It just looked so massive. A few years later, when I actually started playing the guitar, that amp was forgotten By that time, no one was using Fender amps, except for Ted Nugent, and he was in a class by himself anyway. From probably to the early '80's, I really don't even remember seeing a Fender amp in a music store, much less on stage.
Between and , reverb and vibrato was added to several models, and master volume was added to a few. By mid, most Fender amps 50 watts and over had a master volume. I guess it was a too little too late attempt to draw some rock musicians over. That December, the movie "Saturday Night Fever" was released, the "disco" era began, and most musical instrument manufacturers suffered to some extent.
Many closed their doors in the late 's. Though, I will say, during that time, I saw a fair number of DJ's using Fender column PA systems, so they were selling at least some amps. In , Fender went back to blackface cosmetics. The silverface models that continued through this period are still considered silverface amps, the new models introduced through this period are generally called "Rivera" Fender amps, and begin a new era of Fender amps.
By the end of , all silverface amps were discontinued. Later Silverface Logo Blackface vs. Silverface So what's different between the amps of the blackface era, and the silverface era. As I have already mentioned, probably the most important change was going from a bias adjustment pot on the blackface amps, to a pot that allowed one to balance the bias between the two tubes This was done to help eliminate hum, mostly from poor circuit design and sloppy manufacturing processes.
Probably the biggest reason was to allow for using pairs of unmatched tubes. By the late s, the quality of tubes from American manufacturers had dropped greatly, mostly due to poor quality control. The balance pot compensated for that, thus eliminating the need for going thru countless tubes to get matched ones.
The problem with the balance pot is that attempting to reset the bias after replacing tubes became a major undertaking. Another change for the silverface amps was that voltages increased pretty much throughout the circuits. Not a terrible thing in itself, but keeping in mind that Fender was obviously looking to keep the amps clean, other changes had to be made in the circuits to compensate And the above caused other problems To compensate for that, many circuits had "snubber capacitors", small value capacitors run across the power tubes to filter out some high frequencies.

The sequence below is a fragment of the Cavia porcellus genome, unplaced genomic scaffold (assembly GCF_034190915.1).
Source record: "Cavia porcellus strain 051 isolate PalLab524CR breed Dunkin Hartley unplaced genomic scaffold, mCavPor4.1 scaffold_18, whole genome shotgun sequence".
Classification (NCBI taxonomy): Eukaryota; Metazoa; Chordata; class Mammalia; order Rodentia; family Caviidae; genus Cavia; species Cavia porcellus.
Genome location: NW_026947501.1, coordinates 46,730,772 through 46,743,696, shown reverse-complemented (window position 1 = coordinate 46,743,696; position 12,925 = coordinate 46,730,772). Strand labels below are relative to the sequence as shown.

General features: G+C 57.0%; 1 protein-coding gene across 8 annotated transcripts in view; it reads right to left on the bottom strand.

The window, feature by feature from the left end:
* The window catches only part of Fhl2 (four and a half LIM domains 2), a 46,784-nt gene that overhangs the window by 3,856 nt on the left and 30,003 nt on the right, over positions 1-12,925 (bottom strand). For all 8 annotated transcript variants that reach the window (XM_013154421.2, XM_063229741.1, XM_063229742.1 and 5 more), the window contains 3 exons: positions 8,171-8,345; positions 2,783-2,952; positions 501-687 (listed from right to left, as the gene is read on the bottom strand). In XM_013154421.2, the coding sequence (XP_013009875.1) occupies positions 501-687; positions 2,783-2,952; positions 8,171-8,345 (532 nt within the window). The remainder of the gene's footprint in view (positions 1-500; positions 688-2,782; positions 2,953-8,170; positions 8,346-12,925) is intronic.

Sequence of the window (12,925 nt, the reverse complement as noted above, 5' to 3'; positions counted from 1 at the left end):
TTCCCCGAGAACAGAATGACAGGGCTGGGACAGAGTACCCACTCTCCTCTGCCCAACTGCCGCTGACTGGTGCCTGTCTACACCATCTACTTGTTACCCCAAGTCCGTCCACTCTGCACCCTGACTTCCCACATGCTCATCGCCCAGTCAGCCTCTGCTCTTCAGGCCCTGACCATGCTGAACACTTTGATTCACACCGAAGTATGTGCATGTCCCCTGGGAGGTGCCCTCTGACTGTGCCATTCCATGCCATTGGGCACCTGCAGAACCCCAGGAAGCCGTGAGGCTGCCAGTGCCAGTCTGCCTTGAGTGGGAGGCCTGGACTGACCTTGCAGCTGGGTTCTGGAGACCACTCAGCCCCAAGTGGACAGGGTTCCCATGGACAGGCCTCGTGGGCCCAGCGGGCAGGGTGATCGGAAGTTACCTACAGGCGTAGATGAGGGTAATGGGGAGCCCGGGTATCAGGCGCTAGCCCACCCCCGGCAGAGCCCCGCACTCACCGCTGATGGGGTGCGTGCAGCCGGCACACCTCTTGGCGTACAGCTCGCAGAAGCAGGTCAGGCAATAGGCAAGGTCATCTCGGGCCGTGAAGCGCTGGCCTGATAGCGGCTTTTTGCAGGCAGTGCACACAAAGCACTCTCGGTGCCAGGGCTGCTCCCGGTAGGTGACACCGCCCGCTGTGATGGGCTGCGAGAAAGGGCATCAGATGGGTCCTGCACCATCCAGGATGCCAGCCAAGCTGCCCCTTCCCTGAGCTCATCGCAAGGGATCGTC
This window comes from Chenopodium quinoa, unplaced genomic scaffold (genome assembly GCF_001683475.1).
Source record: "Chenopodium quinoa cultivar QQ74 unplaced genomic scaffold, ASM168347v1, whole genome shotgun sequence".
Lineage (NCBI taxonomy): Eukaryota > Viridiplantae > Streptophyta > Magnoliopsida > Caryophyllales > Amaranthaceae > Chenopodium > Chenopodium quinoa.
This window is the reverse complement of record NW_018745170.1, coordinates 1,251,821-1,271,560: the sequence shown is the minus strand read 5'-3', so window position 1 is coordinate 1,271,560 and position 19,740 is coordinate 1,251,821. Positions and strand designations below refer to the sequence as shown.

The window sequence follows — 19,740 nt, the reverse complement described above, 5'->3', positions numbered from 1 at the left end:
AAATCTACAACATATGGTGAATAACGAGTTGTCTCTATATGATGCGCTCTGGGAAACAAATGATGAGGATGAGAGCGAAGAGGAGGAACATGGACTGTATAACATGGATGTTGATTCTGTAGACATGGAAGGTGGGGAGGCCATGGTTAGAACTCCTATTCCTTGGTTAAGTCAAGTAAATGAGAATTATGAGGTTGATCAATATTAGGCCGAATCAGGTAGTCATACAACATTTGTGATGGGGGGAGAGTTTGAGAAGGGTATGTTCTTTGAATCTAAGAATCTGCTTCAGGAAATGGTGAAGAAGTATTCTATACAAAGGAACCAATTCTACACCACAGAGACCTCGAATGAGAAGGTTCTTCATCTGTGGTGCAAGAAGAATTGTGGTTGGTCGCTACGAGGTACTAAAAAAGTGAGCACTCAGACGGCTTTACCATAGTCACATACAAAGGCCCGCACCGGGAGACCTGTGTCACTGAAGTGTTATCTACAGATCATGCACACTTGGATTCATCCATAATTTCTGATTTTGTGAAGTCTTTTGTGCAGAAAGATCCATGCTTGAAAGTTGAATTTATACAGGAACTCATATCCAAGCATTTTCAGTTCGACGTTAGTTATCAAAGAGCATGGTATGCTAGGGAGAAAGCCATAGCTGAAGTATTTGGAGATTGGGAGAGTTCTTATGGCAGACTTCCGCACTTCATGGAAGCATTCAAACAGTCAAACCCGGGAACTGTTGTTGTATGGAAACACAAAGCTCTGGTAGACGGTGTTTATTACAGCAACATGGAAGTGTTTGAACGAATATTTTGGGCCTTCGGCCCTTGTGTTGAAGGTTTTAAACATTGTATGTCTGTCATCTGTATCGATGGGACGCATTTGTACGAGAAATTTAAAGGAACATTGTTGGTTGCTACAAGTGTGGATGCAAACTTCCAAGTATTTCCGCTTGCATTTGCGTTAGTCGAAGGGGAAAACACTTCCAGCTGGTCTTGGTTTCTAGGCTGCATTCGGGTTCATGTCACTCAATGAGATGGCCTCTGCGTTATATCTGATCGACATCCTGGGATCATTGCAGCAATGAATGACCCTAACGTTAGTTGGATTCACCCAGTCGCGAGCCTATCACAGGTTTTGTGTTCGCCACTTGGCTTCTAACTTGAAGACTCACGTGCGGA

Many people feel that these kill the "sparkle" that was common to the blackface amps. And, there were other changes. Fender got away from using Mallory capacitors to using "chocolate drop" capacitors, which many feel just don't sound as good. By the late '70's, they had changed to using ultralinear output transformers, which increased output wattage, but also increased voltages in other places in the amp.
They started putting master volume pots on some models in , any by the end of the decade, pretty much all larger models had a master volume, some with push-pull pots, "pull for gain". Also, Fender changed brands of speakers that they used over the years, even Leo did. It is extremely common to find silverface equipment with speakers that were replaced with non-standard ones 25 years ago. I can't sit here and truthfully say that silverface amps sound as good as blackface, though the 6 and 12 watters pretty much do.
The bigger amps don't sound bad, many of them just don't sound great, especially when compared to their blackface ancestors, which I've already said cost twice as much.
I have heard for many years, "don't get the ones with master volume", "don't get the ones with ultralinear", "don't get this", "don't get that" Most of these people with the warnings, when asked, actually had never personally owned a silverface Fender.
I have personally been told by more than one person, that after swapping the speakers, their large silverface sounded great, and they couldn't believe that they bought all of the bad info they had been given over the years. The small amps have that tube tone, regardless of what you've heard. They all if working correctly pretty much are clean up to "5" or "6" The larger amps have a lot of clean headroom If there is nothing in your sound chain between guitar and amp but a cord, and you like pure tube tone There were a few small changes made in them, but both retain basically the blackface circuit throughout the silverface era.
The MusicMaster Bass amp 12 watts was introduced in as a 12 watt bass practice amp. IMO, it is totally worthless as a bass amp, but is a little guitar tone monster. All three have a similar tone, IMO, with the Champ sporting the most distortion. The VibroChamp is the most desired of the bunch, and usually fetches the most cash, but to be totally honest, I have never played through one, and I really don't remember hearing anyone else doing so